By Serge Leger Kokopakpa
BANGUI (Reuters) - Hundreds of angry demonstrators on Wednesday laid the bodies of at least 16 people killed in clashes in Central African Republic's capital in front of the mission headquarters of the United Nations, witnesses said.
U.N. peacekeepers and local security forces have battled armed groups in Bangui's PK5 neighbourhood - a Muslim enclave of the majority Christian city - since Sunday aiming to dismantle their bases there.
One Rwandan peacekeeper was killed and eight others were wounded in fighting on Tuesday.
The surge in violence coincides with a visit by Jean-Pierre Lacroix, the U.N.'s head of peacekeeping operations, to the country that has been mired in a cycle of ethnic and religious violence since 2013.
The demonstrators, who blame U.N. soldiers for firing on residents protesting against the operation in PK5, carried the bodies wrapped in cloth to the gates of mission, known as MINUSCA.
They shouted and carried improvised signs as armed peacekeepers stood before the entrance to the fortified compound.
"We, ourselves, no longer understand anything. Does their mission consist of shooting at civilians?" said one demonstrator, who gave his name only as Youssouf.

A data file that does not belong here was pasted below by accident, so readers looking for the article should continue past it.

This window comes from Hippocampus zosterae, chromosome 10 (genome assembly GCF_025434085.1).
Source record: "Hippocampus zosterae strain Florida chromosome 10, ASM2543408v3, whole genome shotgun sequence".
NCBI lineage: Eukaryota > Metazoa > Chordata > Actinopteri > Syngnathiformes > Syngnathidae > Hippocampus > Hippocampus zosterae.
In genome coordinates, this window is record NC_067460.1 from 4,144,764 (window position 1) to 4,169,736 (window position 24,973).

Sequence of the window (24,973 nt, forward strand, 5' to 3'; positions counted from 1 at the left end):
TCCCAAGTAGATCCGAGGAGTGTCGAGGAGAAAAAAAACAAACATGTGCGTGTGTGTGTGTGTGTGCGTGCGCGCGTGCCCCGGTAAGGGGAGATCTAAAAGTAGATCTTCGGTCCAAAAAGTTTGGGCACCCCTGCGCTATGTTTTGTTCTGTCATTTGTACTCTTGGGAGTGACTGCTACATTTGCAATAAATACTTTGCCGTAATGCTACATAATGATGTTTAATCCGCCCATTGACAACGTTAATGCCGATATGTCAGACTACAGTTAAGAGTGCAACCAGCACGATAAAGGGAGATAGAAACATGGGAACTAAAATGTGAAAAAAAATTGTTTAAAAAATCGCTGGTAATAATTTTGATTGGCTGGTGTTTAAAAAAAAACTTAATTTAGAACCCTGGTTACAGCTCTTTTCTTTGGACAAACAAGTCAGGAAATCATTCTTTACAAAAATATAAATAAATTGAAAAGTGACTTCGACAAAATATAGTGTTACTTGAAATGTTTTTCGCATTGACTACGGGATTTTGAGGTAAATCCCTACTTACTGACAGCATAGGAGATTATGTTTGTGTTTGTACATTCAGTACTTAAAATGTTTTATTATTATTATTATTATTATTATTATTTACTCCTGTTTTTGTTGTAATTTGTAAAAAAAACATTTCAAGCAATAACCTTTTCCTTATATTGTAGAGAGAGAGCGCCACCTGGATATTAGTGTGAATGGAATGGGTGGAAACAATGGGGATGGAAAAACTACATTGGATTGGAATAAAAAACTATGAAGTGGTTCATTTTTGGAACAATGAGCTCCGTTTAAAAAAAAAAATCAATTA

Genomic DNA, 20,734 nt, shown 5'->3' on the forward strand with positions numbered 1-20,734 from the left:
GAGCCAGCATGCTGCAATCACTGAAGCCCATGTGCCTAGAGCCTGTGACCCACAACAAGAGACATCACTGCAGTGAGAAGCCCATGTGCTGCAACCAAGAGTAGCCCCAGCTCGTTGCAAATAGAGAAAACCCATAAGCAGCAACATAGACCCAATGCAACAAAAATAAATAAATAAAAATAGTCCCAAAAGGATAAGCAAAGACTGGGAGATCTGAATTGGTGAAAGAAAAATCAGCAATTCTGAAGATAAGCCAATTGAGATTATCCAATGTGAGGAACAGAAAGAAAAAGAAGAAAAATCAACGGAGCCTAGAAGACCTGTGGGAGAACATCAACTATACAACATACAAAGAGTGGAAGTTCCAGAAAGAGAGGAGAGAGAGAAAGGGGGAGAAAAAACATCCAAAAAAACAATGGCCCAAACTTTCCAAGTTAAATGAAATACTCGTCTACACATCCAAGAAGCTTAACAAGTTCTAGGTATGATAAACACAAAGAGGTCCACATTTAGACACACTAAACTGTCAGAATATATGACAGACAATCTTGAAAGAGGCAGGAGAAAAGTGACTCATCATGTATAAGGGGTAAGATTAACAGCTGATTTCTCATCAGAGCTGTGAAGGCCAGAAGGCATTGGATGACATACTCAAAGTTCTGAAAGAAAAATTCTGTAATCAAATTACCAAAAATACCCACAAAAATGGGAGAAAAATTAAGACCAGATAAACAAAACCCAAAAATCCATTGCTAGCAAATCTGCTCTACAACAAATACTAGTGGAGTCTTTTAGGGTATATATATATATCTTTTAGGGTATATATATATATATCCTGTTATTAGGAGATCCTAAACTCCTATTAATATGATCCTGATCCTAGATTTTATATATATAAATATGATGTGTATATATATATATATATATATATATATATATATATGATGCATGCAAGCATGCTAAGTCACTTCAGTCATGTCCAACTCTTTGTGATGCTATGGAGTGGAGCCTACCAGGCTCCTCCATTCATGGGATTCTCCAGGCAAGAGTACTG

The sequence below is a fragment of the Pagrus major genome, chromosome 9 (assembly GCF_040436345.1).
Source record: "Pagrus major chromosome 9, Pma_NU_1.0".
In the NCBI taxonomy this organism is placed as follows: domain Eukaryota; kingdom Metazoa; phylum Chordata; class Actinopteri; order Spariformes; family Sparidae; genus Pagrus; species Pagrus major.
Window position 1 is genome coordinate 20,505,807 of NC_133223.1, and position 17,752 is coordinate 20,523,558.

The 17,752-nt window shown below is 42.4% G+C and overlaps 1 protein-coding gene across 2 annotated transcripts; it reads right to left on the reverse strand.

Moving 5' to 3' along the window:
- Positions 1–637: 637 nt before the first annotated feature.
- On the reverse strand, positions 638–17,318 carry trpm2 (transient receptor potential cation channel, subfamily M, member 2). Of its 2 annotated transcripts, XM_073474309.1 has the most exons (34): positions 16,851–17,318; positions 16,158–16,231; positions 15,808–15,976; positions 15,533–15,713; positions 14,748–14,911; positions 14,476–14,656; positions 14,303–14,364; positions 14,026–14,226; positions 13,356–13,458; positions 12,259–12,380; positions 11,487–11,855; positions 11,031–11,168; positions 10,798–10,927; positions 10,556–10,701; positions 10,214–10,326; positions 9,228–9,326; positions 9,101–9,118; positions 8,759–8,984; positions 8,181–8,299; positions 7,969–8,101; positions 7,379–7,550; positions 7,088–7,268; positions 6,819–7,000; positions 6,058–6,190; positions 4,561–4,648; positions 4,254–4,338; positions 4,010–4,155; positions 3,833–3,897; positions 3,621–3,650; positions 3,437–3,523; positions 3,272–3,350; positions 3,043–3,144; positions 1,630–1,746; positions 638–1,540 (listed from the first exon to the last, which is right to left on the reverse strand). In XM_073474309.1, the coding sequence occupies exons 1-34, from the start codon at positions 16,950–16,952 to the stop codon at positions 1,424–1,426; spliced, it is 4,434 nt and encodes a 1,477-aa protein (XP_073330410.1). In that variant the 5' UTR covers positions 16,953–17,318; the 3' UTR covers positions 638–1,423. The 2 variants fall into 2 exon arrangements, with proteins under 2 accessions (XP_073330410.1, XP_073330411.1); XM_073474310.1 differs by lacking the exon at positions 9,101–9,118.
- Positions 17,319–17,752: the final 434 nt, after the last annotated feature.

Atahirou Balla Dodo, the mayor of the Bangui district in which PK5 is located, told Reuters that a total of 21 people were killed in the clashes. Seventeen were brought to MINUSCA, while four others, including two women and two children, had remained at a mosque.
The bodies were later removed from MINUSCA by the local Red Cross.
Medical charity Medecins Sans Frontieres (MSF), which operates one of the main hospitals in Bangui, said it had treated more than 40 people for gunshot wounds on Tuesday.
MINUSCA officials were not immediately available on Wednesday to comment on the accusations that peacekeepers were responsible for the deaths.
Violence increased in Central African Republic after mainly Muslim Seleka rebels ousted president Francois Bozize in 2013, provoking retaliation killings by "anti-balaka" armed groups, drawn largely from Christian communities.
Self-styled Muslim self-defence groups sprang up in PK5, claiming to protect the Muslim civilians concentrated there against efforts to drive them out.
But MINUSCA now accuses them of extortion and violence against civilians and said it had launched the operation in PK5 at the request of the neighbourhood's residents.
In a statement late on Tuesday MINUSCA said that Rwandan peacekeepers had come under attack.
"For four hours, the MINUSCA force had to push back heavily armed elements of criminal gangs who deliberately opened fire on the international forces, who fired back," it said. "Any attack against (U.N. troops) can constitute a war crime."
(Additional reporting by Crispin Dembassa-Kette; Writing by Joe Bavier; Editing by Matthew Mpoke Bigg)